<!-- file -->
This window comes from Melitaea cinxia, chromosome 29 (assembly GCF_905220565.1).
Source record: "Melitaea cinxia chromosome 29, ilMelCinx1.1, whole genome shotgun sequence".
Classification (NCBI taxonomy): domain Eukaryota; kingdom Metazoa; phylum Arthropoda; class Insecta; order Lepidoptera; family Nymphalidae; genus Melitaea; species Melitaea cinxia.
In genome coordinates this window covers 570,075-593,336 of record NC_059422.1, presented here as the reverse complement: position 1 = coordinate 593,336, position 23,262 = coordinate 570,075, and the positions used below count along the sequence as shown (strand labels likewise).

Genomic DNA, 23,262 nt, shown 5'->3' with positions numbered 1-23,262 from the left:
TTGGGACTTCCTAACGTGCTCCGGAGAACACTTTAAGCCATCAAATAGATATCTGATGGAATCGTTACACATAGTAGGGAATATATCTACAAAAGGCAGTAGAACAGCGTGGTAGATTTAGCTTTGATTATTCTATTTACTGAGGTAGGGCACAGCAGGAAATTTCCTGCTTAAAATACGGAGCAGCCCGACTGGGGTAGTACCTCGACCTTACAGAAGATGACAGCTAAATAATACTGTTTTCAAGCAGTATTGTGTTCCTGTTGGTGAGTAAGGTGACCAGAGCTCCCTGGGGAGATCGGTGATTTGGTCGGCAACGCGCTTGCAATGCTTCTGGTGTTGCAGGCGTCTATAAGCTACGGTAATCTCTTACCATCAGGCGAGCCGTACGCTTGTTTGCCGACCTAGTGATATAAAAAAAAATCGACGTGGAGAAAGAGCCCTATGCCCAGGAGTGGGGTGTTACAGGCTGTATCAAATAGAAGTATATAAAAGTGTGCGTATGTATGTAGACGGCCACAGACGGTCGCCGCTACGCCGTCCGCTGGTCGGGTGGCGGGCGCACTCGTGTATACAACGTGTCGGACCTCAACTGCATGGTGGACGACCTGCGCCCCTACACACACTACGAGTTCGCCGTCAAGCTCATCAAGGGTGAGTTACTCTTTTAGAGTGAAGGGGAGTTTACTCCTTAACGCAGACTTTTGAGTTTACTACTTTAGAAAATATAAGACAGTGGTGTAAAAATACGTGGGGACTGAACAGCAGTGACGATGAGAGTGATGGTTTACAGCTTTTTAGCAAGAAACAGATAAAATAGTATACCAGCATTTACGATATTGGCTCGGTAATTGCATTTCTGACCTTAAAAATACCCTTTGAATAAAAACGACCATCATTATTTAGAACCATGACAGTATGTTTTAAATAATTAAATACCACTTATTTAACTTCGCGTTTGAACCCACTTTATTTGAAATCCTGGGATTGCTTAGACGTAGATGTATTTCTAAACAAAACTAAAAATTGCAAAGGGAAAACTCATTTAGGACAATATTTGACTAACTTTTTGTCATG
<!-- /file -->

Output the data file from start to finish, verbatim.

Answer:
This window comes from Melitaea cinxia, chromosome 29 (assembly GCF_905220565.1).
Source record: "Melitaea cinxia chromosome 29, ilMelCinx1.1, whole genome shotgun sequence".
Classification (NCBI taxonomy): domain Eukaryota; kingdom Metazoa; phylum Arthropoda; class Insecta; order Lepidoptera; family Nymphalidae; genus Melitaea; species Melitaea cinxia.
In genome coordinates this window covers 570,075-593,336 of record NC_059422.1, presented here as the reverse complement: position 1 = coordinate 593,336, position 23,262 = coordinate 570,075, and the positions used below count along the sequence as shown (strand labels likewise).

Genomic DNA, 23,262 nt, shown 5'->3' with positions numbered 1-23,262 from the left:
TTGGGACTTCCTAACGTGCTCCGGAGAACACTTTAAGCCATCAAATAGATATCTGATGGAATCGTTACACATAGTAGGGAATATATCTACAAAAGGCAGTAGAACAGCGTGGTAGATTTAGCTTTGATTATTCTATTTACTGAGGTAGGGCACAGCAGGAAATTTCCTGCTTAAAATACGGAGCAGCCCGACTGGGGTAGTACCTCGACCTTACAGAAGATGACAGCTAAATAATACTGTTTTCAAGCAGTATTGTGTTCCTGTTGGTGAGTAAGGTGACCAGAGCTCCCTGGGGAGATCGGTGATTTGGTCGGCAACGCGCTTGCAATGCTTCTGGTGTTGCAGGCGTCTATAAGCTACGGTAATCTCTTACCATCAGGCGAGCCGTACGCTTGTTTGCCGACCTAGTGATATAAAAAAAAATCGACGTGGAGAAAGAGCCCTATGCCCAGGAGTGGGGTGTTACAGGCTGTATCAAATAGAAGTATATAAAAGTGTGCGTATGTATGTAGACGGCCACAGACGGTCGCCGCTACGCCGTCCGCTGGTCGGGTGGCGGGCGCACTCGTGTATACAACGTGTCGGACCTCAACTGCATGGTGGACGACCTGCGCCCCTACACACACTACGAGTTCGCCGTCAAGCTCATCAAGGGTGAGTTACTCTTTTAGAGTGAAGGGGAGTTTACTCCTTAACGCAGACTTTTGAGTTTACTACTTTAGAAAATATAAGACAGTGGTGTAAAAATACGTGGGGACTGAACAGCAGTGACGATGAGAGTGATGGTTTACAGCTTTTTAGCAAGAAACAGATAAAATAGTATACCAGCATTTACGATATTGGCTCGGTAATTGCATTTCTGACCTTAAAAATACCCTTTGAATAAAAACGACCATCATTATTTAGAACCATGACAGTATGTTTTAAATAATTAAATACCACTTATTTAACTTCGCGTTTGAACCCACTTTATTTGAAATCCTGGGATTGCTTAGACGTAGATGTATTTCTAAACAAAACTAAAAATTGCAAAGGGAAAACTCATTTAGGACAATATTTGACTAACTTTTTGTCATG